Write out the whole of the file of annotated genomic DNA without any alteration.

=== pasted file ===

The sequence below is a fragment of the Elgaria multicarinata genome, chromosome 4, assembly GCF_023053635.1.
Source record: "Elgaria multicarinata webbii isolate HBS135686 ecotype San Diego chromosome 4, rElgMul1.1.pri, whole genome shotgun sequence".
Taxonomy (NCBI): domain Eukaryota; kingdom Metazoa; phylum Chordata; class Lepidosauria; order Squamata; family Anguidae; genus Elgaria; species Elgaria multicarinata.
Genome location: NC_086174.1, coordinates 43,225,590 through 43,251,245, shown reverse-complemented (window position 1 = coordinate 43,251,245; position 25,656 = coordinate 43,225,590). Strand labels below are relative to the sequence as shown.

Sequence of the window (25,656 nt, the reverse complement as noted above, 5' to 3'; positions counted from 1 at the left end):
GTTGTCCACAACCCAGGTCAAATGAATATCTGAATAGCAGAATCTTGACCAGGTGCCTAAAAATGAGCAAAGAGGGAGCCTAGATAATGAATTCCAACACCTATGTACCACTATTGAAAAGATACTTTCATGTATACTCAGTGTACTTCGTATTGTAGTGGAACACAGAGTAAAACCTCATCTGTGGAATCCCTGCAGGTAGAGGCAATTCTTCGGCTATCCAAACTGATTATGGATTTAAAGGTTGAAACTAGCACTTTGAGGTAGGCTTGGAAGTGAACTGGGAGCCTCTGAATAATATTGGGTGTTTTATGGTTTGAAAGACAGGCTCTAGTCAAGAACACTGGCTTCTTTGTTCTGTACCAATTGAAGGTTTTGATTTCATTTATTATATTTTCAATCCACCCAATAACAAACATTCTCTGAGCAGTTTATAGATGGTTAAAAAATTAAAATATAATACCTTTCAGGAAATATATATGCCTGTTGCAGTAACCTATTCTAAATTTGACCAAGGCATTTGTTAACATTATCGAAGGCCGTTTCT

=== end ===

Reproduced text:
The sequence below is a fragment of the Elgaria multicarinata genome, chromosome 4, assembly GCF_023053635.1.
Source record: "Elgaria multicarinata webbii isolate HBS135686 ecotype San Diego chromosome 4, rElgMul1.1.pri, whole genome shotgun sequence".
Taxonomy (NCBI): domain Eukaryota; kingdom Metazoa; phylum Chordata; class Lepidosauria; order Squamata; family Anguidae; genus Elgaria; species Elgaria multicarinata.
Genome location: NC_086174.1, coordinates 43,225,590 through 43,251,245, shown reverse-complemented (window position 1 = coordinate 43,251,245; position 25,656 = coordinate 43,225,590). Strand labels below are relative to the sequence as shown.

Sequence of the window (25,656 nt, the reverse complement as noted above, 5' to 3'; positions counted from 1 at the left end):
GTTGTCCACAACCCAGGTCAAATGAATATCTGAATAGCAGAATCTTGACCAGGTGCCTAAAAATGAGCAAAGAGGGAGCCTAGATAATGAATTCCAACACCTATGTACCACTATTGAAAAGATACTTTCATGTATACTCAGTGTACTTCGTATTGTAGTGGAACACAGAGTAAAACCTCATCTGTGGAATCCCTGCAGGTAGAGGCAATTCTTCGGCTATCCAAACTGATTATGGATTTAAAGGTTGAAACTAGCACTTTGAGGTAGGCTTGGAAGTGAACTGGGAGCCTCTGAATAATATTGGGTGTTTTATGGTTTGAAAGACAGGCTCTAGTCAAGAACACTGGCTTCTTTGTTCTGTACCAATTGAAGGTTTTGATTTCATTTATTATATTTTCAATCCACCCAATAACAAACATTCTCTGAGCAGTTTATAGATGGTTAAAAAATTAAAATATAATACCTTTCAGGAAATATATATGCCTGTTGCAGTAACCTATTCTAAATTTGACCAAGGCATTTGTTAACATTATCGAAGGCCGTTTCT